Phaser uses a third-party rendering library called Pixi.js, a WebGL renderer with Canvas fallback. If we set it to auto, Phaser will try to render it using WebGL and if that fails, it will use the Canvas API, all of this 100% behind the scenes.

2) We need to add a State to our game.

[javscript]game.state.add('GameState', GameState);

A state in Phaser is a type of JavaScript object that will have certain default methods. The main methods are the following (to see all the available methods see the documentation for the State object):

  • preload() in this method you preload all your game assets, show a progress bar and define some other game configuration. In my sidescroller game tutorial at the HTML5 Hub I implemented a progress bar.
  • create() this method is executed after all the game assets have been loaded. In createyou start (as the name suggests) creating objects in order to initialize your game.
  • update() this method is called many times per second and it’s where you incorporate things that need to be checked for at all times. For example, collision detection, user input, or if a sprite leaves the screen.

As you see in the code, we create a GameState object that has these basic methods and we assign it to our Phaser game.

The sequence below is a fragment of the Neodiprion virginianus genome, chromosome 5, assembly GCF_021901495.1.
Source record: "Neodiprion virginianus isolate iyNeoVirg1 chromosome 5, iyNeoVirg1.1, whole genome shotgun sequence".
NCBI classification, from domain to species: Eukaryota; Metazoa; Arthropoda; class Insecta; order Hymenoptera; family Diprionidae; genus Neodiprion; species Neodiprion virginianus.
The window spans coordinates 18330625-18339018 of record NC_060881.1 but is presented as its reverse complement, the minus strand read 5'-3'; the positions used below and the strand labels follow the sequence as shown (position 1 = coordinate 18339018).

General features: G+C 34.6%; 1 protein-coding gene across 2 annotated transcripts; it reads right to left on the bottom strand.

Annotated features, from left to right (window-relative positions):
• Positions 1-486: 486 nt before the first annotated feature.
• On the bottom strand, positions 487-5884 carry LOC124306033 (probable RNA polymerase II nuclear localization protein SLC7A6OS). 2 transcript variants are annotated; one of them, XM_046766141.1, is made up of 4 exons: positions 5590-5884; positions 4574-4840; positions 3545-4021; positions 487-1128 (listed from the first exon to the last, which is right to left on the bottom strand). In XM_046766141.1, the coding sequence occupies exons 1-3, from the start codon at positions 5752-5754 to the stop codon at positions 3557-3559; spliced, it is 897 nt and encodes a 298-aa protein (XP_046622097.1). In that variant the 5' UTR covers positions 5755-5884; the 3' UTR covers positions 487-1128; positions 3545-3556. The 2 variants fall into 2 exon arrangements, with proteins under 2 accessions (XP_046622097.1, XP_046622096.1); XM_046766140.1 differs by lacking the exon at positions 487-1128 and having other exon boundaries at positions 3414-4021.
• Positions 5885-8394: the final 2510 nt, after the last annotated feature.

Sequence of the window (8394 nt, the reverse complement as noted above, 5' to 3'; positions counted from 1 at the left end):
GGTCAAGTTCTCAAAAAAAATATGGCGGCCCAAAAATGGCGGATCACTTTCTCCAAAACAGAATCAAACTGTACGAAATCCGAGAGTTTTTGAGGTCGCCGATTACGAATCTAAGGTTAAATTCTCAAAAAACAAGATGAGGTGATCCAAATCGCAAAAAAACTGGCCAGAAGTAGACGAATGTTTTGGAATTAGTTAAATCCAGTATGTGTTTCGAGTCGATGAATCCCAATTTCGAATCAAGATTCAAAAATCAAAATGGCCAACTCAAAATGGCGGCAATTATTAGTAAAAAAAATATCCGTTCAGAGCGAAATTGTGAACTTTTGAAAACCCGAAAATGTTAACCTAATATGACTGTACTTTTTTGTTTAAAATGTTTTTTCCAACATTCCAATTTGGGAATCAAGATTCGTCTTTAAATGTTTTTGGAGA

Why do we need to preload assets?

What the preloading process does is load the assets (images, tilesheets, audio files, json files) from the disk to the RAM memory. Reading a file from the RAM is much faster than doing so from the disk. When you need to show a character in your game or play a sound, you want that to occur without delay. If you were to load assets from the disk as needed, your game would feel choppy (think of a website where images load one at a time, or that Facebook timeline where some elements never finish loading). That’s why we load everything to memory first, then it’s fast to access during the game play.

3) Fire up the state:


This will call the preload() method of the state, and our game will then begin after the assets have been loaded.

More on states and asset preloading